Objective: Myocardial infarction is an acute and severe cardiovascular disease that generally leads to patient admissions to intensive care units and few cases are initially admitted to infirmaries. The objective of the study was to assess whether estimates of air pollution effects on myocardial infarction morbidity are modified by the source of health information.
Methods: The study was carried out in hospitals of the Brazilian Health System in the city of São Paulo, Southern Brazil. A time series study (1998-1999) was performed using two outcomes: infarction admissions to infirmaries and to intensive care units, both for people older than 64 years of age. Generalized linear models controlling for seasonality (long and short-term trends) and weather were used. The eight-day cumulative effects of air pollutants were assessed using third degree polynomial distributed lag models.
Results: Almost 70% of daily hospital admissions due to myocardial infarction were to infirmaries. Despite that, the effects of air pollutants on infarction were higher for intensive care units admissions. All pollutants were positively associated with the study outcomes but SO2 presented the strongest statistically significant association. An interquartile range increase on SO2 concentration was associated with increases of 13% (95% CI: 6-19) and 8% (95% CI: 2-13) of intensive care units and infirmary infarction admissions, respectively.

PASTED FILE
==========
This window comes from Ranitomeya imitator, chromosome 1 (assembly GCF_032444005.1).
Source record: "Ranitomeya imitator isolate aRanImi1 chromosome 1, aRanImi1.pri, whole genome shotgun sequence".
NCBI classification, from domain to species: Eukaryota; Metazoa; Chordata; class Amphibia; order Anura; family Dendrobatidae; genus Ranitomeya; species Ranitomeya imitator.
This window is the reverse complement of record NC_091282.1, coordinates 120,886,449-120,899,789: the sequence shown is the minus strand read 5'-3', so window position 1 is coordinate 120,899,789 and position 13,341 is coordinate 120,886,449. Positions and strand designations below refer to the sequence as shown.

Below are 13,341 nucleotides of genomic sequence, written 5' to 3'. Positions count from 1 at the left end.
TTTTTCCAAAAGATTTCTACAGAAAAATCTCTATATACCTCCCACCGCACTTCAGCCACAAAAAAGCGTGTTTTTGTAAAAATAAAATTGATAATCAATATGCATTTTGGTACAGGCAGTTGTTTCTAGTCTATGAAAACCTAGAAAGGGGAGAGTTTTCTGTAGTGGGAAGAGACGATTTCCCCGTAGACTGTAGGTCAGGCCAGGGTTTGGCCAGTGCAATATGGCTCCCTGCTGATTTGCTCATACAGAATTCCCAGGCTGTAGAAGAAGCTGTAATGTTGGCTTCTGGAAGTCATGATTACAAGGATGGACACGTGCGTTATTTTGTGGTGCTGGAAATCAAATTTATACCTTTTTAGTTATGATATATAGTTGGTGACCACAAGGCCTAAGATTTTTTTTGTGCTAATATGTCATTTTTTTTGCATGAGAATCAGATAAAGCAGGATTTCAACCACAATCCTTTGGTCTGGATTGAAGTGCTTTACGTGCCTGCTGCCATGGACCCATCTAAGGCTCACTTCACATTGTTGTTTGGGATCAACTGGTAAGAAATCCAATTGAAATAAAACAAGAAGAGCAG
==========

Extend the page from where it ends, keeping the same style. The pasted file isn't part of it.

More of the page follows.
Conclusions: It may be assumed there is a misclassification of myocardial infarction admissions to infirmaries leading to overestimation. Also, despite the absolute number of events, admissions to intensive care units data provides a more adequate estimate of the magnitude of air pollution effects on infarction admissions.